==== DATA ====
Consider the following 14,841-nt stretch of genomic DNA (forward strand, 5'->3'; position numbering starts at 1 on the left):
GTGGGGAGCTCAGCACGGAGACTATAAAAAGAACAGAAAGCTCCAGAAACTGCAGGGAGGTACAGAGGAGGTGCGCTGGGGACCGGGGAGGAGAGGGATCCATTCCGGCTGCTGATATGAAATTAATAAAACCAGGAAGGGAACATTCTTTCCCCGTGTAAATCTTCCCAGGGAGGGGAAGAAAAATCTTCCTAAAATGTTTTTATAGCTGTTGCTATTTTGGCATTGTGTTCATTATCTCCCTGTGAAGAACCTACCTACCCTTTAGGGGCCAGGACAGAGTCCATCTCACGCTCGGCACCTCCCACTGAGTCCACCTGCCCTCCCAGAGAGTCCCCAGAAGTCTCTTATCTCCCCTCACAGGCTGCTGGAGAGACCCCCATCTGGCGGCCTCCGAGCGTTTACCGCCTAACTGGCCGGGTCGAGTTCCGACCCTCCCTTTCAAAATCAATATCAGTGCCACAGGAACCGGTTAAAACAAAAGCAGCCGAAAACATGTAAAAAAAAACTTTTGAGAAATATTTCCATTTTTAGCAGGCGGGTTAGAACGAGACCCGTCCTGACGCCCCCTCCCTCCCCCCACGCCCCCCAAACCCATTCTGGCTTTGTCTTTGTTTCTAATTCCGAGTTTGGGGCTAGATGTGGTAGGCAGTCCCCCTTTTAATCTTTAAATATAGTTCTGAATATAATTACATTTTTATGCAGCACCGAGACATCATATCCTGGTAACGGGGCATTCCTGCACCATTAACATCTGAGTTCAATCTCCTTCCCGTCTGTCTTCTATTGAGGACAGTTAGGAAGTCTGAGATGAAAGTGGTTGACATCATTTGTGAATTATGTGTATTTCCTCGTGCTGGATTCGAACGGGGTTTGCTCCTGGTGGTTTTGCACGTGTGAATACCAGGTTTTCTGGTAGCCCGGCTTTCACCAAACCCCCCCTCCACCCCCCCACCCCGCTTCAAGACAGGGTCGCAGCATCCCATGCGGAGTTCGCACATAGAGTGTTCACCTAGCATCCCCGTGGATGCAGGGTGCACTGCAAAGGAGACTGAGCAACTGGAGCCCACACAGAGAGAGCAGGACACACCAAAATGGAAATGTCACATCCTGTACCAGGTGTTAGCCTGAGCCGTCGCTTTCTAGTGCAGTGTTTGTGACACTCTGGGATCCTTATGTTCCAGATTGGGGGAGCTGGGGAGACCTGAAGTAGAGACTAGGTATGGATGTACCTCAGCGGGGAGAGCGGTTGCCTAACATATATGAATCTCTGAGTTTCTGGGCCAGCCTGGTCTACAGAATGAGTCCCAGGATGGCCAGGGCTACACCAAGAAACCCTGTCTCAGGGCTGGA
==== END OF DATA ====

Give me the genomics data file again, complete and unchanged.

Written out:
Consider the following 14,841-nt stretch of genomic DNA (forward strand, 5'->3'; position numbering starts at 1 on the left):
GTGGGGAGCTCAGCACGGAGACTATAAAAAGAACAGAAAGCTCCAGAAACTGCAGGGAGGTACAGAGGAGGTGCGCTGGGGACCGGGGAGGAGAGGGATCCATTCCGGCTGCTGATATGAAATTAATAAAACCAGGAAGGGAACATTCTTTCCCCGTGTAAATCTTCCCAGGGAGGGGAAGAAAAATCTTCCTAAAATGTTTTTATAGCTGTTGCTATTTTGGCATTGTGTTCATTATCTCCCTGTGAAGAACCTACCTACCCTTTAGGGGCCAGGACAGAGTCCATCTCACGCTCGGCACCTCCCACTGAGTCCACCTGCCCTCCCAGAGAGTCCCCAGAAGTCTCTTATCTCCCCTCACAGGCTGCTGGAGAGACCCCCATCTGGCGGCCTCCGAGCGTTTACCGCCTAACTGGCCGGGTCGAGTTCCGACCCTCCCTTTCAAAATCAATATCAGTGCCACAGGAACCGGTTAAAACAAAAGCAGCCGAAAACATGTAAAAAAAAACTTTTGAGAAATATTTCCATTTTTAGCAGGCGGGTTAGAACGAGACCCGTCCTGACGCCCCCTCCCTCCCCCCACGCCCCCCAAACCCATTCTGGCTTTGTCTTTGTTTCTAATTCCGAGTTTGGGGCTAGATGTGGTAGGCAGTCCCCCTTTTAATCTTTAAATATAGTTCTGAATATAATTACATTTTTATGCAGCACCGAGACATCATATCCTGGTAACGGGGCATTCCTGCACCATTAACATCTGAGTTCAATCTCCTTCCCGTCTGTCTTCTATTGAGGACAGTTAGGAAGTCTGAGATGAAAGTGGTTGACATCATTTGTGAATTATGTGTATTTCCTCGTGCTGGATTCGAACGGGGTTTGCTCCTGGTGGTTTTGCACGTGTGAATACCAGGTTTTCTGGTAGCCCGGCTTTCACCAAACCCCCCCTCCACCCCCCCACCCCGCTTCAAGACAGGGTCGCAGCATCCCATGCGGAGTTCGCACATAGAGTGTTCACCTAGCATCCCCGTGGATGCAGGGTGCACTGCAAAGGAGACTGAGCAACTGGAGCCCACACAGAGAGAGCAGGACACACCAAAATGGAAATGTCACATCCTGTACCAGGTGTTAGCCTGAGCCGTCGCTTTCTAGTGCAGTGTTTGTGACACTCTGGGATCCTTATGTTCCAGATTGGGGGAGCTGGGGAGACCTGAAGTAGAGACTAGGTATGGATGTACCTCAGCGGGGAGAGCGGTTGCCTAACATATATGAATCTCTGAGTTTCTGGGCCAGCCTGGTCTACAGAATGAGTCCCAGGATGGCCAGGGCTACACCAAGAAACCCTGTCTCAGGGCTGGA